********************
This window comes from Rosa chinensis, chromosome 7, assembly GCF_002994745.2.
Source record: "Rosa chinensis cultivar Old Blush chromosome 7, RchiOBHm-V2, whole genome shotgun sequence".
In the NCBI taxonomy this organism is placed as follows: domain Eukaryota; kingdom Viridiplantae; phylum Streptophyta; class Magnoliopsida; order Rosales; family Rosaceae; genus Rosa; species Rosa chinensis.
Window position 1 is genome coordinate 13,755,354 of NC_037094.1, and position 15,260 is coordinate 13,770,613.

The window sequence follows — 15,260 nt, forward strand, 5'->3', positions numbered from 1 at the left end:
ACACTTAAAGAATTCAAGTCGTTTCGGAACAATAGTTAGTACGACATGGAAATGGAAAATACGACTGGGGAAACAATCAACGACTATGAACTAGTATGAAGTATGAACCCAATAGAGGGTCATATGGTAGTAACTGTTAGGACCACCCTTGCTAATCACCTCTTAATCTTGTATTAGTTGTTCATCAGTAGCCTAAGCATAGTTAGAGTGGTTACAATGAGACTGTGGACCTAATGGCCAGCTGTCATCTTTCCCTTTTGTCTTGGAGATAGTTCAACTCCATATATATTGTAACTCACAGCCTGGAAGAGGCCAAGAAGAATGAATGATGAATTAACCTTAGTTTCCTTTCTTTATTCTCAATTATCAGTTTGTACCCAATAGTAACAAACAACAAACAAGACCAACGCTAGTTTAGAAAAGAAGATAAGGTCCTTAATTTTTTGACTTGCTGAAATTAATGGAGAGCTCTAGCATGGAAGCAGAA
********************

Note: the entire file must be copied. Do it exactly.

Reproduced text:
This window comes from Rosa chinensis, chromosome 7, assembly GCF_002994745.2.
Source record: "Rosa chinensis cultivar Old Blush chromosome 7, RchiOBHm-V2, whole genome shotgun sequence".
In the NCBI taxonomy this organism is placed as follows: domain Eukaryota; kingdom Viridiplantae; phylum Streptophyta; class Magnoliopsida; order Rosales; family Rosaceae; genus Rosa; species Rosa chinensis.
Window position 1 is genome coordinate 13,755,354 of NC_037094.1, and position 15,260 is coordinate 13,770,613.

The window sequence follows — 15,260 nt, forward strand, 5'->3', positions numbered from 1 at the left end:
ACACTTAAAGAATTCAAGTCGTTTCGGAACAATAGTTAGTACGACATGGAAATGGAAAATACGACTGGGGAAACAATCAACGACTATGAACTAGTATGAAGTATGAACCCAATAGAGGGTCATATGGTAGTAACTGTTAGGACCACCCTTGCTAATCACCTCTTAATCTTGTATTAGTTGTTCATCAGTAGCCTAAGCATAGTTAGAGTGGTTACAATGAGACTGTGGACCTAATGGCCAGCTGTCATCTTTCCCTTTTGTCTTGGAGATAGTTCAACTCCATATATATTGTAACTCACAGCCTGGAAGAGGCCAAGAAGAATGAATGATGAATTAACCTTAGTTTCCTTTCTTTATTCTCAATTATCAGTTTGTACCCAATAGTAACAAACAACAAACAAGACCAACGCTAGTTTAGAAAAGAAGATAAGGTCCTTAATTTTTTGACTTGCTGAAATTAATGGAGAGCTCTAGCATGGAAGCAGAA